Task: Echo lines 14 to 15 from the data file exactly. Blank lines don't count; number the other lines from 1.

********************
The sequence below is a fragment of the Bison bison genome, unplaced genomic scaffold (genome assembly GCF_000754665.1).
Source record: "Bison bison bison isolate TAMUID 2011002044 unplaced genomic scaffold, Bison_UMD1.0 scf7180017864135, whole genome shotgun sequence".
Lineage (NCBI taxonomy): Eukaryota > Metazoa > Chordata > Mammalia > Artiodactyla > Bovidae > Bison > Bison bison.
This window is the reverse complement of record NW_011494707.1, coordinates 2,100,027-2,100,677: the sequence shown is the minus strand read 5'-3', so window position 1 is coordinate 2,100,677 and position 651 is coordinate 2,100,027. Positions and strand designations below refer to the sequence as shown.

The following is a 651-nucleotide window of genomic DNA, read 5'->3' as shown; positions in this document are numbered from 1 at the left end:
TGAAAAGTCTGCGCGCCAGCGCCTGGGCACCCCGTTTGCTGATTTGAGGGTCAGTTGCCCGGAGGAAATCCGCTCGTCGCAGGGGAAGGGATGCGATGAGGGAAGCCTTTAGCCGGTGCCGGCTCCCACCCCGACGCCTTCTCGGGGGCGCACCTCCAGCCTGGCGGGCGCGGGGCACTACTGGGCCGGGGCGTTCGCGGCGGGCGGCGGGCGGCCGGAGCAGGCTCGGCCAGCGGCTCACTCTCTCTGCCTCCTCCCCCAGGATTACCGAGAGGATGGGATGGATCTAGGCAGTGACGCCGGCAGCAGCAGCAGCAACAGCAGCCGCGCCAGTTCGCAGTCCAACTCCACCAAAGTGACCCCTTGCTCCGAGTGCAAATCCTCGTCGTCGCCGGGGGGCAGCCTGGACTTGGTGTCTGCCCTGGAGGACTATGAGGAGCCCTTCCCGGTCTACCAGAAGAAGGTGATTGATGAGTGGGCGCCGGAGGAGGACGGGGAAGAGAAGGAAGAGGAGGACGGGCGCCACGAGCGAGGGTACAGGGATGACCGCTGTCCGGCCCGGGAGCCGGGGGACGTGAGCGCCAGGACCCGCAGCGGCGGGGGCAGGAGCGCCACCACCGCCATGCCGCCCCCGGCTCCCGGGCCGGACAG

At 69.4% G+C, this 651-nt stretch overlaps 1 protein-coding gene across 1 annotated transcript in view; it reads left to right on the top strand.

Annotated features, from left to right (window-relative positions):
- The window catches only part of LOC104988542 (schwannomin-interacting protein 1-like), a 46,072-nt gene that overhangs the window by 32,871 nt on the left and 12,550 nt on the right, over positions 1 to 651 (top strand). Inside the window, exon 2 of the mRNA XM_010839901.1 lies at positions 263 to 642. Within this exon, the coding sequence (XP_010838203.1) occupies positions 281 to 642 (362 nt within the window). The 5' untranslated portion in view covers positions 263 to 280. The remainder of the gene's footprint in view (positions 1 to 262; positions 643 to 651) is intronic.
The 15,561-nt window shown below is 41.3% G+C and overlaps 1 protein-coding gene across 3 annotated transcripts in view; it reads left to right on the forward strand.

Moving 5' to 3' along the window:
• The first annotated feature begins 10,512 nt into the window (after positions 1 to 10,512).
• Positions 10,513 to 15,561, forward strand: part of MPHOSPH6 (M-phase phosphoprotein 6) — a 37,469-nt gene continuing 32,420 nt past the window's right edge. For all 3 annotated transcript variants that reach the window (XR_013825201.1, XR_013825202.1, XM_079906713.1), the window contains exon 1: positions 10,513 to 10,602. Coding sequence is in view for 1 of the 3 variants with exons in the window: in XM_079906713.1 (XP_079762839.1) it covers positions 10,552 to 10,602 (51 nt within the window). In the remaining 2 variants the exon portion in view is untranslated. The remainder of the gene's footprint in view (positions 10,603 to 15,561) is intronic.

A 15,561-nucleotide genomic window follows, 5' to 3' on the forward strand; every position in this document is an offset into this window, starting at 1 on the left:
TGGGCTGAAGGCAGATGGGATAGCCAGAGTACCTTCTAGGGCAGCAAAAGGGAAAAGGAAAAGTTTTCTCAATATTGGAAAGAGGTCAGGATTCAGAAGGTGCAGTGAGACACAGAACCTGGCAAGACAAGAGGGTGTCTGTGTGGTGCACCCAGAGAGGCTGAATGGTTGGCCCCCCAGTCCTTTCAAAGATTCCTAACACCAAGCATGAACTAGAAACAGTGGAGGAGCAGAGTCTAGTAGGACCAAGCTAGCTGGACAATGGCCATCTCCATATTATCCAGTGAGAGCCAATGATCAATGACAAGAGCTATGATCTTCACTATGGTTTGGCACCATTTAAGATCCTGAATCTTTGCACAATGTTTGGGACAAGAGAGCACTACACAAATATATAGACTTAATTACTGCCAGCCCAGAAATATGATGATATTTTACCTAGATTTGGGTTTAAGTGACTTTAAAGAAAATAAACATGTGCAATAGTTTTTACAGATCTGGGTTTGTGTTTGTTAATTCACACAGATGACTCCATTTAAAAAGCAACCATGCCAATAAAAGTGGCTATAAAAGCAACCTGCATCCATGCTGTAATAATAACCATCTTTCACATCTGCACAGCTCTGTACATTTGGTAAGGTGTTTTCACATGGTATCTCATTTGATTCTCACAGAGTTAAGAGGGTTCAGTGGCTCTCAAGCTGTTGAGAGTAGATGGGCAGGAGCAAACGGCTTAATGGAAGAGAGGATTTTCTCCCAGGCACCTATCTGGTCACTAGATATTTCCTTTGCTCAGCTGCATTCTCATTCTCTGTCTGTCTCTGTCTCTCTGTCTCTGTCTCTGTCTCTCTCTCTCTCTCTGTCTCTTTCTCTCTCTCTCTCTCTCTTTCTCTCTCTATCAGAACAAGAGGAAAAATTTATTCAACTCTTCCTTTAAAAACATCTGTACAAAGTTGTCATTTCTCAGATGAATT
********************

A 15,561-nucleotide genomic window follows, 5' to 3' on the forward strand; every position in this document is an offset into this window, starting at 1 on the left:
TGGGCTGAAGGCAGATGGGATAGCCAGAGTACCTTCTAGGGCAGCAAAAGGGAAAAGGAAAAGTTTTCTCAATATTGGAAAGAGGTCAGGATTCAGAAGGTGCAGTGAGACACAGAACCTGGCAAGACAAGAGGGTGTCTGTGTGGTGCACCCAGAGAGGCTGAATGGTTGGCCCCCCAGTCCTTTCAAAGATTCCTAACACCAAGCATGAACTAGAAACAGTGGAGGAGCAGAGTCTAGTAGGACCAAGCTAGCTGGACAATGGCCATCTCCATATTATCCAGTGAGAGCCAATGATCAATGACAAGAGCTATGATCTTCACTATGGTTTGGCACCATTTAAGATCCTGAATCTTTGCACAATGTTTGGGACAAGAGAGCACTACACAAATATATAGACTTAATTACTGCCAGCCCAGAAATATGATGATATTTTACCTAGATTTGGGTTTAAGTGACTTTAAAGAAAATAAACATGTGCAATAGTTTTTACAGATCTGGGTTTGTGTTTGTTAATTCACACAGATGACTCCATTTAAAAAGCAACCATGCCAATAAAAGTGGCTATAAAAGCAACCTGCATCCATGCTGTAATAATAACCATCTTTCACATCTGCACAGCTCTGTACATTTGGTAAGGTGTTTTCACATGGTATCTCATTTGATTCTCACAGAGTTAAGAGGGTTCAGTGGCTCTCAAGCTGTTGAGAGTAGATGGGCAGGAGCAAACGGCTTAATGGAAGAGAGGATTTTCTCCCAGGCACCTATCTGGTCACTAGATATTTCCTTTGCTCAGCTGCATTCTCATTCTCTGTCTGTCTCTGTCTCTCTGTCTCTGTCTCTGTCTCTCTCTCTCTCTCTGTCTCTTTCTCTCTCTCTCTCTCTCTTTCTCTCTCTATCAGAACAAGAGGAAAAATTTATTCAACTCTTCCTTTAAAAACATCTGTACAAAGTTGTCATTTCTCAGATGAATT